'Concussion' is a sexy, provocative story about a woman who turns her fantasy life into reality - and then faces the consequences. Abby (Robin Weigert) is a wealthy, 40-something lesbian wife and mother. Frustrated by her suburban existence, and by her wife Kate's lack of sexual passion, she begins to yearn for something more. As her pent-up libido draws her into a double life as a high-class hooker for female clients, Abby shakes off her inhibitions and rediscovers her capacity for pleasure. But when her decisions become increasingly reckless, we realise that she won't be able to keep her secret for long. Writer-director Passon's accomplished debut mixes sensuality and poignancy, and explores the idea of sexual discovery as a means of finding your true inner self.
Concussion is an unconventional film, not only because of its very limited setting but also because it never villainizes a woman who does some pretty disturbed things. The film never really feels like it is about her at all but the choices we make that lead us into corners, into places that we feel we can’t get out of until something strikes us out of position and onto another path entirely.
Concussion follows Abby (Robin Weigert), a wife and mother who is trapped in a life she has no control over but must stay in because she is the stable one, the family member who is always reliable and dependable. When she is struck over the head she finds herself wondering who she really is and who she wants to be leading her to rediscover herself in the only way she knows how, by becoming someone else entirely, Eleanor.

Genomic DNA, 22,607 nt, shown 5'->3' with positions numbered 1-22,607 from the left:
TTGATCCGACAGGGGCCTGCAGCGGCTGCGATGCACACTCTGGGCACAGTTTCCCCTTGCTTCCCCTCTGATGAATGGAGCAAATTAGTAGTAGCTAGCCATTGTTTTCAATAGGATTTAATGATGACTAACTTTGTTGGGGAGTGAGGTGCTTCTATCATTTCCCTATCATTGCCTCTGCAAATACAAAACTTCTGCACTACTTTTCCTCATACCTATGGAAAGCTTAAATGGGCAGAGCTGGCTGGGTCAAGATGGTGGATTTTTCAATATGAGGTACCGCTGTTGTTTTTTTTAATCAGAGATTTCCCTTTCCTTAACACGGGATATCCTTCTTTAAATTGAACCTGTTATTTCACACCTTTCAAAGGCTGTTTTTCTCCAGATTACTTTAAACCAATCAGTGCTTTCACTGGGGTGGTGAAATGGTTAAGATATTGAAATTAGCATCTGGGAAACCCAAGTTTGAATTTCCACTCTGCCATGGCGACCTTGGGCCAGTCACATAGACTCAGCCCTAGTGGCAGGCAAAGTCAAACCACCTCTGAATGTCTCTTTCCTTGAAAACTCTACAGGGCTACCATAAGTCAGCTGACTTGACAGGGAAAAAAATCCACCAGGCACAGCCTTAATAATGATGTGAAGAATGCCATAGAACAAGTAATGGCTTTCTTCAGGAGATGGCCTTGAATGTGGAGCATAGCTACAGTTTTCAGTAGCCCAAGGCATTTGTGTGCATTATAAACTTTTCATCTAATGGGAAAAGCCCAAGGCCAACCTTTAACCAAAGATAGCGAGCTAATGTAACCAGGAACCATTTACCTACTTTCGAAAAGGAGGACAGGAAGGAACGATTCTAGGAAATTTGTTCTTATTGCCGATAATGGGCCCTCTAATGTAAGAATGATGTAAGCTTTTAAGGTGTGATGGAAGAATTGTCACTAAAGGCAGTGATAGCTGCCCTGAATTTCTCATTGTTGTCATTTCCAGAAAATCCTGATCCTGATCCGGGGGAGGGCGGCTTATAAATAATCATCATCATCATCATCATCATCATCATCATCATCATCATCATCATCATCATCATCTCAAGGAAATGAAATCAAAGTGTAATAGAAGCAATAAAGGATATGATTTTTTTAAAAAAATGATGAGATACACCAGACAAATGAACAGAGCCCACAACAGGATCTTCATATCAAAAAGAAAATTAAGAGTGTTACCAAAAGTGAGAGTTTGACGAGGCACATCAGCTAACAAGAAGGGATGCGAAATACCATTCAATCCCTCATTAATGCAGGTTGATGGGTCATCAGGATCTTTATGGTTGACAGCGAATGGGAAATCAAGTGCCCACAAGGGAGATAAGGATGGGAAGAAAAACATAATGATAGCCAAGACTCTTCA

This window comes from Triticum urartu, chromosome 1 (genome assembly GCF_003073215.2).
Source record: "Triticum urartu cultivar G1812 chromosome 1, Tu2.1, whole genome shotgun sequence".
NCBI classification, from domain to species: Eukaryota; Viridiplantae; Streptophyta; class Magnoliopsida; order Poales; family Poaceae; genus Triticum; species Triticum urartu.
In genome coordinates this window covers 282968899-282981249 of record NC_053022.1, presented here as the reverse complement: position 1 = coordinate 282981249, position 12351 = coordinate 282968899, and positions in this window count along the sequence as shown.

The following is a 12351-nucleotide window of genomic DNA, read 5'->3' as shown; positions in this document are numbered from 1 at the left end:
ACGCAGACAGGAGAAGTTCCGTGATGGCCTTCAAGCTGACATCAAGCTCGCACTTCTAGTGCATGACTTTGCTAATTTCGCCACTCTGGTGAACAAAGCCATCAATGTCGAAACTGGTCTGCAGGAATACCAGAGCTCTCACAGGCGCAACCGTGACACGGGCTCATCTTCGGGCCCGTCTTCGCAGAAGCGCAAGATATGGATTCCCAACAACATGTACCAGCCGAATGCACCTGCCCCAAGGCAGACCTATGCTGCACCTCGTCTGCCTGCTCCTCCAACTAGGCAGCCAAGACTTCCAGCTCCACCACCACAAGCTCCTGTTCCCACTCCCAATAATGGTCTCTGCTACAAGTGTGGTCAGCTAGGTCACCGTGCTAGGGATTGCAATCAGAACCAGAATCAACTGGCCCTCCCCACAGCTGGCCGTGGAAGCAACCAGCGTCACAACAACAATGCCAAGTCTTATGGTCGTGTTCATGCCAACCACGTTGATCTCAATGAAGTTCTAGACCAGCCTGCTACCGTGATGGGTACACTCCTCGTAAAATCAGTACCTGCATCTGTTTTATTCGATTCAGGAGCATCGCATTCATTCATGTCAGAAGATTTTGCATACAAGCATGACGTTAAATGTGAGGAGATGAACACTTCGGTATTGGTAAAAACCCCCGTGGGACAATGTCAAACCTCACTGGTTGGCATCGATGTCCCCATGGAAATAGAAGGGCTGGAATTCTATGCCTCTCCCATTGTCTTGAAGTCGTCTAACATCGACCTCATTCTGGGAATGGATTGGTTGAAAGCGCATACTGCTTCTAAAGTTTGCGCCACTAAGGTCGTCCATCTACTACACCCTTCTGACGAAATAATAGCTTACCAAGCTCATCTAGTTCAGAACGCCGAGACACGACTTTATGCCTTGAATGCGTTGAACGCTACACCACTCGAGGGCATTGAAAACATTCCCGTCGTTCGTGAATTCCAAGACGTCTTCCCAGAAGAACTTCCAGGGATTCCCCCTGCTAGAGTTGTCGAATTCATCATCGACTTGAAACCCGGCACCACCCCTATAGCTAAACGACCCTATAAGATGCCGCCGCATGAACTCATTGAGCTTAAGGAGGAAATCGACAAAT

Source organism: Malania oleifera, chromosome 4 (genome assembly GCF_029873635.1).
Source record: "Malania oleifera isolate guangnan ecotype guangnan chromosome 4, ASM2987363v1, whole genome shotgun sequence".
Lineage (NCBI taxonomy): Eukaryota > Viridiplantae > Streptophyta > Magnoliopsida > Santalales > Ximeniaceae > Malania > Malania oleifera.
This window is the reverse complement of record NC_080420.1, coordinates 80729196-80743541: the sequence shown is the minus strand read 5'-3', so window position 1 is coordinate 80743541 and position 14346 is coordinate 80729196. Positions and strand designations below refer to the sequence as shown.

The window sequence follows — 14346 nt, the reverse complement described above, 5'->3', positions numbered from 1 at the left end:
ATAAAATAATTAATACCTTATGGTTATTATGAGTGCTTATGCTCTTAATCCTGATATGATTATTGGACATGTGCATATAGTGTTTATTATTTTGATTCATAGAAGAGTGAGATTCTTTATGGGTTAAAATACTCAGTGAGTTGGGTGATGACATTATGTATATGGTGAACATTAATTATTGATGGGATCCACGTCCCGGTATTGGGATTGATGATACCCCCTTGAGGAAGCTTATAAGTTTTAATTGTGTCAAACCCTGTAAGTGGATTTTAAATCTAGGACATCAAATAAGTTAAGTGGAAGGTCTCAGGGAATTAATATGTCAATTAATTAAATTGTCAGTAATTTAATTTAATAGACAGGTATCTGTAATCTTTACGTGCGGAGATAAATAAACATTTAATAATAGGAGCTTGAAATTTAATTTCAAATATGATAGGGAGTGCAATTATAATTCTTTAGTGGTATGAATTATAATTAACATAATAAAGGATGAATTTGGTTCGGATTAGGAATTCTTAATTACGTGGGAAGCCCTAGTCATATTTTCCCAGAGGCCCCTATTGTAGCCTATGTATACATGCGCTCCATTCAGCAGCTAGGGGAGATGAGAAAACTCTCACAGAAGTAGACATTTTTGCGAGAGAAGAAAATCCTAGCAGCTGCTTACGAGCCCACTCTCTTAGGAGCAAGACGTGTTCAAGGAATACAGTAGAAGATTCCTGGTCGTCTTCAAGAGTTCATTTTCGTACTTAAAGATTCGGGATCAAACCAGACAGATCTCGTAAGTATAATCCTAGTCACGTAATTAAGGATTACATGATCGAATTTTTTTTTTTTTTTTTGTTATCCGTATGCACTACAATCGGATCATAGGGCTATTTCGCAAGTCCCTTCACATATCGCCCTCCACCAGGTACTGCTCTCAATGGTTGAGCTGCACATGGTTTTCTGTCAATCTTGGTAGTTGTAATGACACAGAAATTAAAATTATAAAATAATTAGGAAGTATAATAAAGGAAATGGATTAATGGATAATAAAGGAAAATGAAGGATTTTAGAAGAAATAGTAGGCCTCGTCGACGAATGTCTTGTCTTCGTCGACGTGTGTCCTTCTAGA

While people may be quick to label Concussion as a film about sexual awakening and the prospect of a new way of looking at love and life the film never once makes that assessment, it sees its character as a work in progress on many levels instead of just the simplistic. Abby may well be shy and afraid of moving forward in fear of ruining what came before but Eleanor is different, she takes risks but still holds on to enough of Abby to ensure that the changes feel real and emotional.
Weigert is fantastic and she is joined by an equally impressive Maggie Siff. She manages to make Abby almost empty in a way while still infusing her with the kind of kindness and motherly characteristics everyone else sees in her but she doesn’t see herself. The film can take some odd turns but thats all in the light of a woman who doesn’t quite understand the finer elements of life as she has avoided it for most of her life